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Fear The Deer: The Milwaukee Bucks don’t care if you are tired of their routine. They're sticking to their win-them-all-all-the-damn-time mantra. Just in case you hadn’t noticed, the Bucks have won seven straight games and are 12-1 since that Christmas Day humbling at the hands of the Philadelphia 76ers. Giannis Antetokounmpo isn’t grinding on his own, he’s riding with an entire group bent on chasing the No. 1 overall seed for a second straight season.
Torn over Zion's debut: Is it possible to be absolutely giddy and simultaneously mortified about Zion Williamson making his regular season debut Wednesday? Strangely, that’s been the mood here at Headquarters in the lead up to Spurs-Pelicans (9:30 p.m. ET, ESPN). After Christmas, the idea of Zion sitting out the entire season didn’t irritate me as much as it did weeks ago. Not with Ja Morant and other members of his rookie class holding it down the way they have been this season.
The Pelicans are recently improved (11-5 in their last 16 games after a 13-game skid before that) and any disruption to their flow, even from a talent as dynamic as the No. 1 overall pick, could mess with the mojo. But maybe this is the right time to integrate Zion into the mix. We know he’s anxious to finally get out there. But any setbacks, even a slight one, will fuel panic attacks from Bourbon Street to the bayou and beyond. All I need is for Zion to stay injury-free for the rest of whatever he can salvage from his delayed rookie season. Whatever he does above and beyond that is just fine.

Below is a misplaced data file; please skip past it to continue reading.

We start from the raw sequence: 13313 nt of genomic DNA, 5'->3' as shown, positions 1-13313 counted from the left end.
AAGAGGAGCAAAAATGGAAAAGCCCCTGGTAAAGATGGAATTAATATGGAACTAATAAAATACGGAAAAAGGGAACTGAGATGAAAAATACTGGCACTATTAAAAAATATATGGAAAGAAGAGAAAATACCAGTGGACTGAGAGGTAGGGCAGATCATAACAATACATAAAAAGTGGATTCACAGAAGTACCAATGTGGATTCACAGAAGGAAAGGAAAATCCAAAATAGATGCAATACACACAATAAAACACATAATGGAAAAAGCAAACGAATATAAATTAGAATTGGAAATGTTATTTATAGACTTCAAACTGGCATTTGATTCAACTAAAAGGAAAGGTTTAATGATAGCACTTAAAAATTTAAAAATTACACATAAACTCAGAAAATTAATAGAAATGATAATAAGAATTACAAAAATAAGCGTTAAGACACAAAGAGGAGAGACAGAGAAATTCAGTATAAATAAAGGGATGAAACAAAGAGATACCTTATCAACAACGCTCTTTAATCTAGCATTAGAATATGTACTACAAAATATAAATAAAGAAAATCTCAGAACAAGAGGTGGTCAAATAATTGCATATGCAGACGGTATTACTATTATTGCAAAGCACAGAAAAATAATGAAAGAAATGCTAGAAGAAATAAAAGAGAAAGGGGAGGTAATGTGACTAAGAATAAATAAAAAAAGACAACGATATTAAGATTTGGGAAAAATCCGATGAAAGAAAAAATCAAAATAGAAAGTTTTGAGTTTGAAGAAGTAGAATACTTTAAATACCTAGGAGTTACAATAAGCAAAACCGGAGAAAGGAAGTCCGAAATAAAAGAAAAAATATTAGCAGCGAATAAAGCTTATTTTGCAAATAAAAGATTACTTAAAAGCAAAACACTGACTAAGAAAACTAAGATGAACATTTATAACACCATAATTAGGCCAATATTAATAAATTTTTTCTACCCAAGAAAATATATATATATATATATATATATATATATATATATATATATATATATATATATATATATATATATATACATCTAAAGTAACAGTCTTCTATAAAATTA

Player(s) of the Week: Joel Embiid’s absence has allowed us to see a much more assertive Ben Simmons, who earned Eastern Conference Player of the Week honors for his work. And who says load management would hold Kawhi Leonard back? The Clippers star claimed the honor in the West, reminding us all that the reigning Finals MVP remains one of the game's most dangerous players.